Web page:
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Once you've spoken with your doctor about whether your treatment can affect fertility, you may want to know more about family-planning options. There are several options that may help you, or your child, preserve the ability to have children in the future. Your options depend on several factors, including:

  • your age at the time of diagnosis and treatment
  • the type of cancer
  • the type of treatment
  • your family planning objectives

Adoption is a good option for some people after cancer treatment. Generally, people free of disease after treatment are eligible to adopt infants or children, but policies vary from one area to another. For more information, contact an organization such as Fertile Hope and Resolve.

Fertility resources

Options for Males

Males can take certain steps and precautions to preserve fertility before, during and after treatment.

Before Treatment

  • Sperm banking. You can donate sperm cells to be frozen (sperm cryopreservation) and stored for later use (after puberty only). This fertility preservation option has the highest likelihood of success.

Before or After Treatment

  • Testicular sperm extraction (TESE). Your doctor can remove sperm cells found in tissue taken from your testicle. Any sperm cells found can be used right away or frozen for later use (sperm cryopreservation). Although sperm cells can be extracted before or after puberty, in prepubescent boys TESE is considered an experimental procedure.
  • Testicular tissue freezing. This procedure involves removing and freezing testicular cells. However, it's not yet resulted in pregnancy and is still considered an experimental technique. More research is needed.

During Treatment

  • Radiation testicular shielding. If possible, the doctor puts external shields over the your pelvic area to protect it from the radiation's effects.

After Treatment

  • Donor sperm. Sperm can be donated for your use by a fertile donor to produce a pregnancy through artificial insemination.

Options for Females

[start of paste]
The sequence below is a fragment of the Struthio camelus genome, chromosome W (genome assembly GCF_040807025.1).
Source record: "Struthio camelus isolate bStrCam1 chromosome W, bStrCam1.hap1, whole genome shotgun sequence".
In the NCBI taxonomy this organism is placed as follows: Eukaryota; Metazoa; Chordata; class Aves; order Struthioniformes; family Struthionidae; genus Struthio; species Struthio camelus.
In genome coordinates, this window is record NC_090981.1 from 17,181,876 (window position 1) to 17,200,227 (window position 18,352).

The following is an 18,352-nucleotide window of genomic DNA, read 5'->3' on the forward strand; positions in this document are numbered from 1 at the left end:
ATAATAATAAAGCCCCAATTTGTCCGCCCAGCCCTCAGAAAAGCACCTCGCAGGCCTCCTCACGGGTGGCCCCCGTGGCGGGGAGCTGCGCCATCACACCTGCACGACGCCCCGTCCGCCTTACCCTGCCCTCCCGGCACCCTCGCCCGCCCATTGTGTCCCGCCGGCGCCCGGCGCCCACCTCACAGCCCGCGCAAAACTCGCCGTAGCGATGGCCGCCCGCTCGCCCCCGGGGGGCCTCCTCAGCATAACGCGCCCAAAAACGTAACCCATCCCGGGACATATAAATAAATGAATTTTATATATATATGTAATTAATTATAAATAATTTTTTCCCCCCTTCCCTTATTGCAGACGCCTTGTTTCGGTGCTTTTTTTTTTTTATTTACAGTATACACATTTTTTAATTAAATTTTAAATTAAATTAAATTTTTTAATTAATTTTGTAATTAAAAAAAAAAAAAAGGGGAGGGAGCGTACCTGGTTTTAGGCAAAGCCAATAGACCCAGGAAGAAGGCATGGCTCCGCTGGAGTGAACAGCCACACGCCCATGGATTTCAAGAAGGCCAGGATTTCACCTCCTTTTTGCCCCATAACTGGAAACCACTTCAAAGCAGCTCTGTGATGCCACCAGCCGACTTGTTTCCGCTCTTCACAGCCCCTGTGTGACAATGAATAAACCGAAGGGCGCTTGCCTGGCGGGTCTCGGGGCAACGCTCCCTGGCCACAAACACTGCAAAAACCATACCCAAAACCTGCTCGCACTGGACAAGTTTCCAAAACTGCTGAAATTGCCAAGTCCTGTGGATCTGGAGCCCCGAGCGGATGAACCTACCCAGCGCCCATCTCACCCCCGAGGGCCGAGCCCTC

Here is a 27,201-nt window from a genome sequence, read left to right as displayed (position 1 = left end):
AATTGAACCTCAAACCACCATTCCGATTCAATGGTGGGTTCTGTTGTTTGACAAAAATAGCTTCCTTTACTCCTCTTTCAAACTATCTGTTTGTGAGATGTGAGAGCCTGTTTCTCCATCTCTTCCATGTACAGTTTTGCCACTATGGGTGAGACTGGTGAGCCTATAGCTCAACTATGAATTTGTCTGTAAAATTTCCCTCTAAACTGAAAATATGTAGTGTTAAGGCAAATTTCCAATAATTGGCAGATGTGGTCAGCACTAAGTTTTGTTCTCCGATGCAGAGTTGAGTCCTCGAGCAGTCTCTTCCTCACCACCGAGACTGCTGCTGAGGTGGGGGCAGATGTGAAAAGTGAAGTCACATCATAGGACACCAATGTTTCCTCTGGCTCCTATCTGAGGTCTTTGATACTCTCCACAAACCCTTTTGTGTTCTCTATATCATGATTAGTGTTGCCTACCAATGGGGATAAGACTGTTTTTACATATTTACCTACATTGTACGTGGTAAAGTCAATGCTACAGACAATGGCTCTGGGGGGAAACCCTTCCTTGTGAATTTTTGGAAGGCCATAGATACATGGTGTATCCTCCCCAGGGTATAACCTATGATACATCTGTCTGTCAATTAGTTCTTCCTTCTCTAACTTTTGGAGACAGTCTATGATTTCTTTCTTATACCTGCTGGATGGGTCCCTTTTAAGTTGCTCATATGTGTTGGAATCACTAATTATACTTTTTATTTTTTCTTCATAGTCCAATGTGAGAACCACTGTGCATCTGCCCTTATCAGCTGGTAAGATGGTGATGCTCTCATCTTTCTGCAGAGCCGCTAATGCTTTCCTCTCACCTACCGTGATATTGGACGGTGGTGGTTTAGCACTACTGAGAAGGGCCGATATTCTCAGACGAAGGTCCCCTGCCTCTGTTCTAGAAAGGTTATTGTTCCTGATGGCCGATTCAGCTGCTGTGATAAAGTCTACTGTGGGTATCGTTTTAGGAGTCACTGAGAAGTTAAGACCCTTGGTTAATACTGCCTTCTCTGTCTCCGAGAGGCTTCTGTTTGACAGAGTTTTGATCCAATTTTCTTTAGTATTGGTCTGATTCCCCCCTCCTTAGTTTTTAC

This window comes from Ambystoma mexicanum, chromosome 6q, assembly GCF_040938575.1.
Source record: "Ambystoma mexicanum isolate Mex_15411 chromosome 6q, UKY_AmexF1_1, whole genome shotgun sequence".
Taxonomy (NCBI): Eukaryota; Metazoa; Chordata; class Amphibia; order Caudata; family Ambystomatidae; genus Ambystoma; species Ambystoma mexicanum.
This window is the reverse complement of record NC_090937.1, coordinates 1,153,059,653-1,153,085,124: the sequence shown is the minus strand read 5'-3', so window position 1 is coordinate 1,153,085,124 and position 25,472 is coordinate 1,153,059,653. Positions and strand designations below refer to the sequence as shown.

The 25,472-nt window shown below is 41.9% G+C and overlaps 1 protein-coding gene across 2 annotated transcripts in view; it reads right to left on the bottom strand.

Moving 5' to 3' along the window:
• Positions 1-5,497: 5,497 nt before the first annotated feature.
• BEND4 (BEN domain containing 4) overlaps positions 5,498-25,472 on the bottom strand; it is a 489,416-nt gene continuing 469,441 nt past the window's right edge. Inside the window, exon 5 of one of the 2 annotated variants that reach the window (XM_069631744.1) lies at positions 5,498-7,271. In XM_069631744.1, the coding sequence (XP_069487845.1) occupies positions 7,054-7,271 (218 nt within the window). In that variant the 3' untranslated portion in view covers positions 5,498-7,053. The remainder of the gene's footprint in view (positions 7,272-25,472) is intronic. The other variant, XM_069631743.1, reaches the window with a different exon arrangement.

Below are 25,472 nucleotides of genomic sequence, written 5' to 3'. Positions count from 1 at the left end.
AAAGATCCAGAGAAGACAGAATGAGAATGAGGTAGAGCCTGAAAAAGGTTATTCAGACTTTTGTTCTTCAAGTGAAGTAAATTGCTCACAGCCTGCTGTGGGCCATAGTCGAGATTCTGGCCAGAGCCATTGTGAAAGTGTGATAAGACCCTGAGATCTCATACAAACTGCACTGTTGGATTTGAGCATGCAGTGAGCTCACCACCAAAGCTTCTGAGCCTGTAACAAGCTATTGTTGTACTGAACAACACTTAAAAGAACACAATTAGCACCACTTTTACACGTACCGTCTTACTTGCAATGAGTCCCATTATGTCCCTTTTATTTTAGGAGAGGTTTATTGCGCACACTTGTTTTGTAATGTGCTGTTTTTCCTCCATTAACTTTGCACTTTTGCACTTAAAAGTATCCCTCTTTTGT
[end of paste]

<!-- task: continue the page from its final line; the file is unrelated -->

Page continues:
Before Treatment

  • Ovarian transposition. Your doctor surgically moves the ovaries away from the radiation field to minimize exposure and radiation damage.

Before and After Treatment

  • Ovarian tissue freezing. Part or all of the ovary is removed and frozen for later use (after puberty only). This is still an experimental approach to fertility preservation.
  • Embryo freezing. Mature eggs are removed, fertilized with sperm from your partner or a donor and then frozen and stored (after puberty only). Egg stimulation and harvesting to create an embryo to freeze typically takes at least three to four weeks. This option has the highest likelihood of success for females.
  • Egg freezing. Mature eggs are removed, frozen and stored without being fertilized with sperm (after puberty only). Egg freezing is less effective than embryo freezing and considered an experimental procedure.

During treatment

  • Ovarian shielding. If possible, the doctor puts external shields over the site of the ovaries to protect them from radiation to the abdomen.
  • Gonadotropin-releasing hormones (GnRHs). This medication is used during chemotherapy to try to help lessen fertility damage. This is an experimental approach to fertility preservation.

After treatment

  • Donor embryos. This option enables you to become pregnant with a donated embryo that would unlikely be related to you.
  • Donor eggs. You can receive donated eggs fertilized with your partner's sperm.
  • Surrogacy. If you're unable to carry a child, surrogacy may be an option. Surrogacy arrangements vary depending on whether you're fertile or infertile. A traditional surrogate is usually a woman who becomes pregnant through artificial insemination of your partner's sperm. The surrogate provides her egg, carries the pregnancy and is the genetic mother of the baby. A gestational carrier is a healthy woman who receives an embryo created by the intended parents. If you're interested in this option, you should seek more information from a fertility specialist.

Females who are fertile after treatment but not ready to become pregnant may be at risk for premature ovarian failure (POF) and lose the ability to conceive. You may want to take precautions by considering embryo freezing, egg freezing or ovarian tissue freezing.


Most women of childbearing age who've been treated for cancer and are able to conceive can go on to have normal pregnancies and healthy babies. You should be able to become pregnant if treatment didn't affect your ovaries or uterus. Before attempting conception, talk with your oncologist about your medical readiness for pregnancy. You may also want to consult with an obstetrician for a fertility assessment.

Even though some drugs used to treat cancer, such as imatinib (Gleevec®), usually aren't associated with fertility loss, you should avoid taking them if you're pregnant. However, never stop medication without your doctor's advice. If you're taking imatinib or any other cancer drug, consult your oncologist before you try to conceive or if you think you're pregnant.


Talk with your doctor about whether you'll be able to breastfeed during or after treatment. You shouldn't use certain drugs while breastfeeding. If you've had radiation to the breast area, your ability to produce milk may be affected.

last updated on Tuesday, March 15, 2011

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